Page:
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Thirushi Ganeshanathan

Home > Humans of Medicine 2017 > Thirushi Ganeshanathan

Depression is like the person who shows up to a party without an invite or any notice. And when they’ve arrived, it feels almost impossible to kick them out. The start of the year was the happiest I’d felt in a long time. I was beginning my chapter of independence: new town, new home and new people. A few weeks later, I suddenly felt as if I had fallen into an abyss and any scrap of vitality, hope or purpose had been replaced with emptiness.
I don’t think I can describe how broken I felt at the time, partly because I had no idea why this was happening again and partly because pain dulls with time. There were no warning signs or emotional triggers like the previous episodes, and yet I suddenly felt like I was drowning and barely being kept alive.
The first month was like purgatory. Every single morning I opened my eyes, I had a few seconds of ignorance before I was drowning again. I did not have the energy or motivation to leave for placement. I woke up feeling paralysed by my lack of being, returned to sleep and waking up covered in guilt and self-deprecation. I started avoiding my roommates so I didn’t have to admit I’d skipped another day. Sometimes I even lied and collected the lies in my stomach like acid. I felt ashamed when I saw an email from my clinical supervisor questioning my attendance, and thus questioned my own ability to become a doctor. After five years of enduring this unwanted guest in my mind, I was finally desperate enough to commence my first anti-depressant.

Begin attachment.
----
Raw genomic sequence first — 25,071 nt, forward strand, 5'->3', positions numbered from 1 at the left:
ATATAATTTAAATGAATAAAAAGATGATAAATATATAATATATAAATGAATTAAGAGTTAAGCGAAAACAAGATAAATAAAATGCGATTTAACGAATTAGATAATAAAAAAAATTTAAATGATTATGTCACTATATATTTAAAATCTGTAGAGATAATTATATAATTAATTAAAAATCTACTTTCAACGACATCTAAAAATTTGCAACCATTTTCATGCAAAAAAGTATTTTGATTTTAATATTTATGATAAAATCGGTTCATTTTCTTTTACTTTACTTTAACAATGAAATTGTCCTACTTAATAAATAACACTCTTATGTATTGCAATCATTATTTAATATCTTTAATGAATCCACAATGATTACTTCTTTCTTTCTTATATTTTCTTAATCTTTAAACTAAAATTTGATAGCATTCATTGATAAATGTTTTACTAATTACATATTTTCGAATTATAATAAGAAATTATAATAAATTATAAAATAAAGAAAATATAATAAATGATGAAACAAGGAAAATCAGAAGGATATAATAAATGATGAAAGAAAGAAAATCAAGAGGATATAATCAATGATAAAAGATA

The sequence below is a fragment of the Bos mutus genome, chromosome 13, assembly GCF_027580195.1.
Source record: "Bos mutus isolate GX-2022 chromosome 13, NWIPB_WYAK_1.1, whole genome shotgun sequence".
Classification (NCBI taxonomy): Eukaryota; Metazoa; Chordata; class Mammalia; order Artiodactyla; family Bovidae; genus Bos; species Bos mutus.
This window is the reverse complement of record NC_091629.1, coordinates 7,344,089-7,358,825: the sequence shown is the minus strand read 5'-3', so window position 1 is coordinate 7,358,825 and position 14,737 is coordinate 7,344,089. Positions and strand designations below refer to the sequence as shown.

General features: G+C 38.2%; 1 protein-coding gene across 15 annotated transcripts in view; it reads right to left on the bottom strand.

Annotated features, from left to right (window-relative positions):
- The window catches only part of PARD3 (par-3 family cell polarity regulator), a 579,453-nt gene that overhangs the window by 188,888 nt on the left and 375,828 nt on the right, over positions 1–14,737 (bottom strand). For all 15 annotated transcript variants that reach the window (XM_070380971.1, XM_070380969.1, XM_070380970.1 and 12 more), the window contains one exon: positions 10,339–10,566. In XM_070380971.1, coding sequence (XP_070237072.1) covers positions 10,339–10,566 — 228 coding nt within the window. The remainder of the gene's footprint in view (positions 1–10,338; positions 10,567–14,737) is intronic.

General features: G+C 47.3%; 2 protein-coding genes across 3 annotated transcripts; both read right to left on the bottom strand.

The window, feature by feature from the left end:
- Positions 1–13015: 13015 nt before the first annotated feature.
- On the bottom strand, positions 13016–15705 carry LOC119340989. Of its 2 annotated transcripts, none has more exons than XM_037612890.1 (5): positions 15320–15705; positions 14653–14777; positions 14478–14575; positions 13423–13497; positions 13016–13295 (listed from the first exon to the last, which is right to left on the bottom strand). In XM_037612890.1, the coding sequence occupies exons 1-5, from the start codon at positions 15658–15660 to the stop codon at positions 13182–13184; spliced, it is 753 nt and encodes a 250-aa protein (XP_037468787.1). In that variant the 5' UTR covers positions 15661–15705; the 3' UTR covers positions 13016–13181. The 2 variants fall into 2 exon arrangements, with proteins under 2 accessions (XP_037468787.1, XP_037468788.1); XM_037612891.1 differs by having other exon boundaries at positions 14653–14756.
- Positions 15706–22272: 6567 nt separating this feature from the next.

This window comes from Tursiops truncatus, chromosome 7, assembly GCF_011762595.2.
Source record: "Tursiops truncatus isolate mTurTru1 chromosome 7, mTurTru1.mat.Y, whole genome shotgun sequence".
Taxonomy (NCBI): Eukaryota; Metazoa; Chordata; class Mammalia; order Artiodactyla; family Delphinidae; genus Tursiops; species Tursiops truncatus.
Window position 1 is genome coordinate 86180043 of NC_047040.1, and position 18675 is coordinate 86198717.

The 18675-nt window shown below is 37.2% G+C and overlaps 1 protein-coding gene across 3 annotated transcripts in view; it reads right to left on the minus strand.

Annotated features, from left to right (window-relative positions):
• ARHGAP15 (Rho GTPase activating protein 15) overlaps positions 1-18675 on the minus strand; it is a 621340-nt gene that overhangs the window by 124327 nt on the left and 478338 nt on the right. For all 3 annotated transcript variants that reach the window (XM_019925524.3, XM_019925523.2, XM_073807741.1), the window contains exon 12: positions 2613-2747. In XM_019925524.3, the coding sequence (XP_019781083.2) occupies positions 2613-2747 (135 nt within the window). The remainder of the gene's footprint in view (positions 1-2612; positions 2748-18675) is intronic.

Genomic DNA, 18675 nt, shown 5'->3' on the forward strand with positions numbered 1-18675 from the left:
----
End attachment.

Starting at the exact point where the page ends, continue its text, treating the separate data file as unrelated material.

The first week on fluoxetine was a journey of sedation, dizziness, nausea and diarrhea. The next week was nonexistent concentration and dwindling motivation. The last six weeks of therapy was the worst: violent, murderous, tumultuous nightmares, at least three every night, that left me feeling on the precipice of purgatory.
My frustration and helplessness was peaking. I wanted to drop out of medicine because I felt I could not look after myself, let alone future patients I had the responsibility to care for. After the midyear break, I scrounged up the resilience to try again. I spent two weeks weaning off fluoxetine, and every day felt like a step backwards. I began citalopram and initially felt the relief of being able to sleep without the presence fear. However, I doubled the dose, and then ensued insomnia and round two of nightmares centering on childhood abuse, sexual assault and death.
I have learnt two things from this year… Firstly, the most important protective factor for any mental illness is support. I would not have made it through this year without my parents and friends who have shown me more comfort, love and empathy than I ever thought I deserved. Secondly, seeking help earlier is always better. If you’re thinking things aren’t that serious yet, do not wait until you’re desperate to get the care you need.
Thirushi Ganeshanathan, Monash University, MBBS Year 4C (2017)

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